Something that small shouldn’t sound so good

The sound on the Jaybird Run XT blew me away – and just to check it out again I once again put them up against another well known brand’s earbuds I have here and the difference was night and day.

Whether it was the Jaybird app that allows for equaliser changes to suit your music, your ears and your listening taste or just the magic sauce they put in the circuitry of each earbud it doesn’t matter. The sound was loud, nearly too loud – imagine that – and was crisp at the same time. The mids were damn near perfect, the highs great as well, but of course the bass suffered. What do you expect from 6mm drivers?

The sound though was possibly the best I have heard in a true wireless earbud – and this was after showering with them in. Very occasionally – maybe 2 or 3 times in the review period – the left earbud lost connection with the right but turning Bluetooth off and on again fixed it. Hopefully this will be fixed in a firmware update in the future.

They don’t hurt the ear holes do they?

These ones have no magic way of slotting in the ear with any special twisting motion or any of that. They wedge in and with the fin and the sucker-stopper (tips Jaybird call them) thing on the end they just stayed in no matter i did with my head in an attempt to dislodge them – and were comfortable. I couldn’t imaging wearing them for multiple hours but for a good 90 minute session they were perfectly fine.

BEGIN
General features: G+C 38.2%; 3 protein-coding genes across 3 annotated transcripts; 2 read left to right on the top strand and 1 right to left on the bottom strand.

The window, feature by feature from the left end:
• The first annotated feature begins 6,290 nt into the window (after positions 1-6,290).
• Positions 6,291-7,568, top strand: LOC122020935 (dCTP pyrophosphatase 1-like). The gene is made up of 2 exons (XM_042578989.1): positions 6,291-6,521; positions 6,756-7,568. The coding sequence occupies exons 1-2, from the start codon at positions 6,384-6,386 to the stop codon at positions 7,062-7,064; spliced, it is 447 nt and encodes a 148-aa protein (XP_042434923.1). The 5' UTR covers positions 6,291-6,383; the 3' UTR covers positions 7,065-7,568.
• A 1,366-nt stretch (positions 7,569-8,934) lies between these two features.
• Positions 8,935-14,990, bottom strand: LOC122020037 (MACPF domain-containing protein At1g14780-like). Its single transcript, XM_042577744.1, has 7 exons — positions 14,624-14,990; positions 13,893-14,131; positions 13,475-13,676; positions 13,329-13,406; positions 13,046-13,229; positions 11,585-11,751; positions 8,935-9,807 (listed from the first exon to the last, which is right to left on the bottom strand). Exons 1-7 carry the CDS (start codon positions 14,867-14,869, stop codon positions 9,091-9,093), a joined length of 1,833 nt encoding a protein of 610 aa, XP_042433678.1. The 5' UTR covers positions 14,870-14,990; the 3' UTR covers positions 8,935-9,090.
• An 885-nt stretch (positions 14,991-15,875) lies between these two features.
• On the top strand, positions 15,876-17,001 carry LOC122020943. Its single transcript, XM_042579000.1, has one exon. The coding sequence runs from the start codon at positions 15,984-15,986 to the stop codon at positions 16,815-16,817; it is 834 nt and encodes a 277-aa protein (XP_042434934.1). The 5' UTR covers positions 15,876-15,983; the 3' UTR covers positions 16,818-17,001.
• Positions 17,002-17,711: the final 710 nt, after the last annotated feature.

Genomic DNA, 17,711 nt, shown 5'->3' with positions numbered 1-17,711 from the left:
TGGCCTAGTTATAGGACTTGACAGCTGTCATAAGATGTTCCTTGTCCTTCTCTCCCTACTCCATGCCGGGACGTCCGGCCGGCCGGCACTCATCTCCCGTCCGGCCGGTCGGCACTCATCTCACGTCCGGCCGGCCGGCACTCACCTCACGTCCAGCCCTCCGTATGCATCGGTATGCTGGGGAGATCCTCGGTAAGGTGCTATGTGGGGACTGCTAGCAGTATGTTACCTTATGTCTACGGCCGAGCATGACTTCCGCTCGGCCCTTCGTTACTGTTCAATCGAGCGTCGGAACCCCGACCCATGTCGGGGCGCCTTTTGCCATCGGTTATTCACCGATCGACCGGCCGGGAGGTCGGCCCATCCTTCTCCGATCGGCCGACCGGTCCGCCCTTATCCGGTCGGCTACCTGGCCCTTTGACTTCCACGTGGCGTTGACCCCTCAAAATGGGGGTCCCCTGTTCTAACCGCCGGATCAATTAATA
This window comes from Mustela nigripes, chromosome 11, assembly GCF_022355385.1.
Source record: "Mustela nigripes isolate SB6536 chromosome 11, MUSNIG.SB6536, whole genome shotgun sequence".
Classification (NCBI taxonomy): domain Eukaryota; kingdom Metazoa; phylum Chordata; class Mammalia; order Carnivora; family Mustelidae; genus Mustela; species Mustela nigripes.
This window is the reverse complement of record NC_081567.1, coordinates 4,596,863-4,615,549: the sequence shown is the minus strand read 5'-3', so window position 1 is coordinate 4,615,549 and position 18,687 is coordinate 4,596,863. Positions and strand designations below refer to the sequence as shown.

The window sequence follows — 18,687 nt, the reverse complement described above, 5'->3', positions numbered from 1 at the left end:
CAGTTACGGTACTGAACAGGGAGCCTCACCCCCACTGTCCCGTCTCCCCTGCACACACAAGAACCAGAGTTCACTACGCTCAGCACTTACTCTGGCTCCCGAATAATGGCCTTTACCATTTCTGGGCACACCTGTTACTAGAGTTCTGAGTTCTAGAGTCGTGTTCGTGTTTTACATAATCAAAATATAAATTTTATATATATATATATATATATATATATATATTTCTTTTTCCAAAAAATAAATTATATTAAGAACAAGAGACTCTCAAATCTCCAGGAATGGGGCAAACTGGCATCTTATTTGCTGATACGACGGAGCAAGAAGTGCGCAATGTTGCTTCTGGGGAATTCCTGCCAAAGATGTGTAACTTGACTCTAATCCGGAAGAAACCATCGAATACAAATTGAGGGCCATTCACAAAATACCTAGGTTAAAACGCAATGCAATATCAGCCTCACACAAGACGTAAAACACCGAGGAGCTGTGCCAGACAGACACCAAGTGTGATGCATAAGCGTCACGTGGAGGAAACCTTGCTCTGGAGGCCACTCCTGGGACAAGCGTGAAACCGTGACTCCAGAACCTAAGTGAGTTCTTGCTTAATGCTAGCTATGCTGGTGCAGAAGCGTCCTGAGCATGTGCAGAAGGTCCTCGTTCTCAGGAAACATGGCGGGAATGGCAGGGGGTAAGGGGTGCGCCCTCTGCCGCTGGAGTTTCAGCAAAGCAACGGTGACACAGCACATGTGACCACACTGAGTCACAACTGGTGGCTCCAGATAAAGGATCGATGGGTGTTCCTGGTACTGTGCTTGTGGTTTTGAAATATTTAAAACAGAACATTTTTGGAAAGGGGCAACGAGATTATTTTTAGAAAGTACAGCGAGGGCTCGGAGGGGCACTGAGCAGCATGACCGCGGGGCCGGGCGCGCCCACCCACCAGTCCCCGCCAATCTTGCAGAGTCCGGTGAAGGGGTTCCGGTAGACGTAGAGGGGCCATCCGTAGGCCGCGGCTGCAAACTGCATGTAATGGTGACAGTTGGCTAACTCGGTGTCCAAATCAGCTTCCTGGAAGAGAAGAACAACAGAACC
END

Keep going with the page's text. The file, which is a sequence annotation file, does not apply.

In the box once again Jaybird offer a selection of fins and stoppers to help you find the best selection for a comfortable fit for you. I actually tried a different combination to that which I had on the Jaybird Run and ended up finding an even better fit.

Would I buy them?

The Jaybird Run XT show that Jaybird have learned from their first true wireless headphones and have improved nearly every facet. The sound seems to be better although that could be the EQ I chose and edited myself this time), the fit is still great and possibly better, the buttons are easier to press and they are now IPX7 waterproof.

The Jaybird Run XT are not cheap but good quality products rarely are. I have tried Bose, Jabra Elite and a few others and these Jaybird Run XT are now my go to true wireless headphone. At $279 they are at the higher end of true wireless headphones but they deserve to be there — there was very little I could fault on these headphones. If you are in the market for a good pair or this sort of headphones I recommend you check these out before making any purchase, they will not disappoint.

Available in grey/glacier (grey and blue) and black/flash (black and yellow) you can purchase the Jaybird Run XT from the Jaybird website or from all good electronics retailers. The Jaybird Run XT get two thumbs up from me.

Jaybird Run XT 4.5 / 5
Disclosure Statement:


due to my manky ears it is not safe to return these

Scott Plowman   Editor

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Scott is our modding guru - he has his finger on the pulse of all things ‘moddable’, pointing us towards all the cutting edge mods hacks that are available. When he’s not gymming it up, or scanning the heck out of Nexus devices, you'll find him on the Ausdroid Podcast.

Outside of Ausdroid, Scott's a health care professional and lecturer at a well known Victorian university.